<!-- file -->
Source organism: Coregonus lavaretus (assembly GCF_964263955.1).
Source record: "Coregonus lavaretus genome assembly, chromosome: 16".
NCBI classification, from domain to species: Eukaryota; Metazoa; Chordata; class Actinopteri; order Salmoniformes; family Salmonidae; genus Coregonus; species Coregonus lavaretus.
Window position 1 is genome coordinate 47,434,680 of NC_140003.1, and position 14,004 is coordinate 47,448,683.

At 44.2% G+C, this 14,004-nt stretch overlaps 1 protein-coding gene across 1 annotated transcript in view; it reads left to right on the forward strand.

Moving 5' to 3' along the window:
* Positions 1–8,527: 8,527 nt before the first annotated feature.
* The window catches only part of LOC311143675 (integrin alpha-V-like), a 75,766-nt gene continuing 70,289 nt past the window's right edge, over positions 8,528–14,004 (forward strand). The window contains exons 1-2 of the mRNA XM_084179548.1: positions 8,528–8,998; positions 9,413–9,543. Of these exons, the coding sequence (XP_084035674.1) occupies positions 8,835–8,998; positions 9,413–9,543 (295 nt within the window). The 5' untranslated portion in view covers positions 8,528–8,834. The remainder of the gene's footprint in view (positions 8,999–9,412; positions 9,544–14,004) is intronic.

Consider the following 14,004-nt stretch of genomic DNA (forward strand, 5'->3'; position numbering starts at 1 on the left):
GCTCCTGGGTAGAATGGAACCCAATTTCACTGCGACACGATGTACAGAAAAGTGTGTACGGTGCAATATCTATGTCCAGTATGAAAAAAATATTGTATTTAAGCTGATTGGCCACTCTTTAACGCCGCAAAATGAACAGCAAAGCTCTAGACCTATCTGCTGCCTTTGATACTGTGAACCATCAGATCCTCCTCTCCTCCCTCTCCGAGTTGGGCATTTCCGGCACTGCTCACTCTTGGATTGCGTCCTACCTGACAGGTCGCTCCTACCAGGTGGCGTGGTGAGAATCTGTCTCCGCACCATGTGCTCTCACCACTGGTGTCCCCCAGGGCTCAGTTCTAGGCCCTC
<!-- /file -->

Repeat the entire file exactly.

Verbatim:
Source organism: Coregonus lavaretus (assembly GCF_964263955.1).
Source record: "Coregonus lavaretus genome assembly, chromosome: 16".
NCBI classification, from domain to species: Eukaryota; Metazoa; Chordata; class Actinopteri; order Salmoniformes; family Salmonidae; genus Coregonus; species Coregonus lavaretus.
Window position 1 is genome coordinate 47,434,680 of NC_140003.1, and position 14,004 is coordinate 47,448,683.

At 44.2% G+C, this 14,004-nt stretch overlaps 1 protein-coding gene across 1 annotated transcript in view; it reads left to right on the forward strand.

Moving 5' to 3' along the window:
* Positions 1–8,527: 8,527 nt before the first annotated feature.
* The window catches only part of LOC311143675 (integrin alpha-V-like), a 75,766-nt gene continuing 70,289 nt past the window's right edge, over positions 8,528–14,004 (forward strand). The window contains exons 1-2 of the mRNA XM_084179548.1: positions 8,528–8,998; positions 9,413–9,543. Of these exons, the coding sequence (XP_084035674.1) occupies positions 8,835–8,998; positions 9,413–9,543 (295 nt within the window). The 5' untranslated portion in view covers positions 8,528–8,834. The remainder of the gene's footprint in view (positions 8,999–9,412; positions 9,544–14,004) is intronic.

Consider the following 14,004-nt stretch of genomic DNA (forward strand, 5'->3'; position numbering starts at 1 on the left):
GCTCCTGGGTAGAATGGAACCCAATTTCACTGCGACACGATGTACAGAAAAGTGTGTACGGTGCAATATCTATGTCCAGTATGAAAAAAATATTGTATTTAAGCTGATTGGCCACTCTTTAACGCCGCAAAATGAACAGCAAAGCTCTAGACCTATCTGCTGCCTTTGATACTGTGAACCATCAGATCCTCCTCTCCTCCCTCTCCGAGTTGGGCATTTCCGGCACTGCTCACTCTTGGATTGCGTCCTACCTGACAGGTCGCTCCTACCAGGTGGCGTGGTGAGAATCTGTCTCCGCACCATGTGCTCTCACCACTGGTGTCCCCCAGGGCTCAGTTCTAGGCCCTC